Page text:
June 27, 2003

Constabulatory Duties and the Warrior

Constabulatory Duties and the Warrior Ethos

Back in 2000, I had the opportunity to visit the United States Military Academy at West Point as part of a trip with the Council on Foreign Relations. The visit occurred shortly before the Presidential election. As you might expect, most of the West Pointers were rooting for Bush-Cheney to win. Clinton was widely disliked in the army and few wanted his Veep to win the election. Cadets and professors felt that Gore didn't "get" the issues facing the military but that a Bush-Cheney ticket would.

There were a variety of reasons for this. For one, Republicans have traditionally been viewed as playing a stronger hand on national security matters which renders the military more important in the grand scheme of things. In addition, Clinton had aroused passions and mistrust when, way back in '93, he came charging into Washington pushing the "gays in the military" issue with quite a bit of alacrity. And, let's face it, lots of his young staffers and crowd at the White House didn't pay much heed or deference to army folk in their midst. Further, disheveled, rumpled, professorial types like Defense Secretary Les Aspin didn't generate much trust or respect from the top military brass either. In short, the Clinton-Gore administration was not viewed as a net positive (speaking charitably) for the U.S. military by many serving in the various branches.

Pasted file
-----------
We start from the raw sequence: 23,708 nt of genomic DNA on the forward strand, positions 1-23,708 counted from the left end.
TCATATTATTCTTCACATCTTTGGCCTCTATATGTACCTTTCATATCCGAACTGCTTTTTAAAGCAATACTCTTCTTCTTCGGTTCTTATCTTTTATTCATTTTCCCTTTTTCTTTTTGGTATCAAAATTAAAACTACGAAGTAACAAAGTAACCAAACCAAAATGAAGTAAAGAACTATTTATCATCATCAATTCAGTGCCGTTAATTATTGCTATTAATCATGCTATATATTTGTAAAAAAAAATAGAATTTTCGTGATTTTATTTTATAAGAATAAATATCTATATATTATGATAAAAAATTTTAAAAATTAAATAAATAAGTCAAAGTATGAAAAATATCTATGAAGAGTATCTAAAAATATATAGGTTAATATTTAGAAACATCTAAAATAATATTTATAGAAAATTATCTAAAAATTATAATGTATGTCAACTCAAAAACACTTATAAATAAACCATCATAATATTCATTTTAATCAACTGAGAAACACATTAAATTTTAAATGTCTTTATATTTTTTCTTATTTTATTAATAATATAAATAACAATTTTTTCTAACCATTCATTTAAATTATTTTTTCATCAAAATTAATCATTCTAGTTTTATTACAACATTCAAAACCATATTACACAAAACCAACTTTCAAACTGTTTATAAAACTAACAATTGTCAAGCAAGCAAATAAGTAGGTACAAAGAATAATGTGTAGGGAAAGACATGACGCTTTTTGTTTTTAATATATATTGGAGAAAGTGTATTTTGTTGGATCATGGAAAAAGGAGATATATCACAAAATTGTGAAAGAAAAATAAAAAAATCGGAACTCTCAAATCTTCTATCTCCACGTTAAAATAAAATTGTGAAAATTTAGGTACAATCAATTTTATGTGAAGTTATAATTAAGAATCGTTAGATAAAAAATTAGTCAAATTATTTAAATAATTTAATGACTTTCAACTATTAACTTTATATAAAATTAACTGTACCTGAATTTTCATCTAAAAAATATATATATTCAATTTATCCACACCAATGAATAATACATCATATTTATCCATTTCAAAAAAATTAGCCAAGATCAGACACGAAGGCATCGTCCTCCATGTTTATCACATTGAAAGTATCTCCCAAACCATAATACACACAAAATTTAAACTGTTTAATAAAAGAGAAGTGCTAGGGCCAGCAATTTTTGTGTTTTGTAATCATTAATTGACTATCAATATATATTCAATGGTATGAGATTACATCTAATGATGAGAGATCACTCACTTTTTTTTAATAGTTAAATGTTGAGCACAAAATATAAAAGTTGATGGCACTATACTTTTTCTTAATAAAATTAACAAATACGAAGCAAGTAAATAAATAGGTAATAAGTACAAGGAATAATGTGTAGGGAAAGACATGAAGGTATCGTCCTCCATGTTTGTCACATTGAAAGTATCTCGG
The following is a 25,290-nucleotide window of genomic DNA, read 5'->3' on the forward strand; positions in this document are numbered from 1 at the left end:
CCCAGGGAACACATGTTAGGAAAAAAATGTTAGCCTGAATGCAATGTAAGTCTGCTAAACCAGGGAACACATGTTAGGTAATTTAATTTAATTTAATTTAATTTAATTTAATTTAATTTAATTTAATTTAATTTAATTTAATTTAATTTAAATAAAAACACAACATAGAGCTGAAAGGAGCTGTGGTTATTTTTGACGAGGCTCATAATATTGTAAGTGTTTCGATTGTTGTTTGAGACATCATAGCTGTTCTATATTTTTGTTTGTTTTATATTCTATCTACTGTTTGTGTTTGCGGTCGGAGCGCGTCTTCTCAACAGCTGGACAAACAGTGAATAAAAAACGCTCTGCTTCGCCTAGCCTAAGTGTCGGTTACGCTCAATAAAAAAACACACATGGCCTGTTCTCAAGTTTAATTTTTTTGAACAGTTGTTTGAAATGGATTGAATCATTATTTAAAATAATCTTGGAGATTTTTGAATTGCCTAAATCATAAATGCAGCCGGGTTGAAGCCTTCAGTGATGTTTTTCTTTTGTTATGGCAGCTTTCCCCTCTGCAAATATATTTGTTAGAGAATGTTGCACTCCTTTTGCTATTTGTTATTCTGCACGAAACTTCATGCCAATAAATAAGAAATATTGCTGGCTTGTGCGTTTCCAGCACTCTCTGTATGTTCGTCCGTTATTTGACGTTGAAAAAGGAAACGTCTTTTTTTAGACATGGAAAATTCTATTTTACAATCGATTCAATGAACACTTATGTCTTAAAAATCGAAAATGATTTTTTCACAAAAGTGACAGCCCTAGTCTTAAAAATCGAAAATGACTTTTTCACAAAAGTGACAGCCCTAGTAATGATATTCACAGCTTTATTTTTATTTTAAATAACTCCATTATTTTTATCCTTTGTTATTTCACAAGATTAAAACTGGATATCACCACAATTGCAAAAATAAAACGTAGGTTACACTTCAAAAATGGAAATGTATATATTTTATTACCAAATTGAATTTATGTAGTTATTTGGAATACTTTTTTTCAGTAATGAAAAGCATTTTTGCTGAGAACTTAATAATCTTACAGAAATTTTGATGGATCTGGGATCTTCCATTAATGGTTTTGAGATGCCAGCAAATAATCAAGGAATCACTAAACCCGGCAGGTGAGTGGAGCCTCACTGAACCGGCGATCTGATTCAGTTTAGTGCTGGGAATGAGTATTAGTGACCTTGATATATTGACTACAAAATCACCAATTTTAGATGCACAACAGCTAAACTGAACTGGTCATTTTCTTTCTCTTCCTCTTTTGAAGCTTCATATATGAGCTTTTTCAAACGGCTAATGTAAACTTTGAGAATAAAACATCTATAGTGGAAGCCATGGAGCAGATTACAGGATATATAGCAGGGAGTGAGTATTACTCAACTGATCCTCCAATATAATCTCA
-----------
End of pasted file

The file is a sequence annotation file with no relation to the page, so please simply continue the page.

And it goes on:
There were deeper reasons for this poor cohabitation between the top civilian leadership and the military as well. In times of peace and prosperity--the importance of the military is reduced significantly within the overall society. Fewer resources, time and attention are devoted to it. The rollicky, inward-looking casino-like '90s were such a time. The military got pretty short shrift. It didn't feel loved. Or respected.

But there was another reason for this too. And that brings me to Bosnia-Herzegovina and Kosovo (and back to my West Point trip). When the military did have a job to do in a place like Kosovo or Bosnia--it tended to be gendarmarie, constabulatory-style peacekeeping duties (aside from airforce pilots dropping ordnance).

I can tell you that most enlisted men (and women) don't like this kind of work. It's dreary, repetitive stuff. Protect a Serbian family or two in this village in Kosovo. Make sure this bridge stays open in a certain town. Do some crowd control. Keep polling stations open. Make sure the power generator for this town is up and running and not being sabotaged. And so on.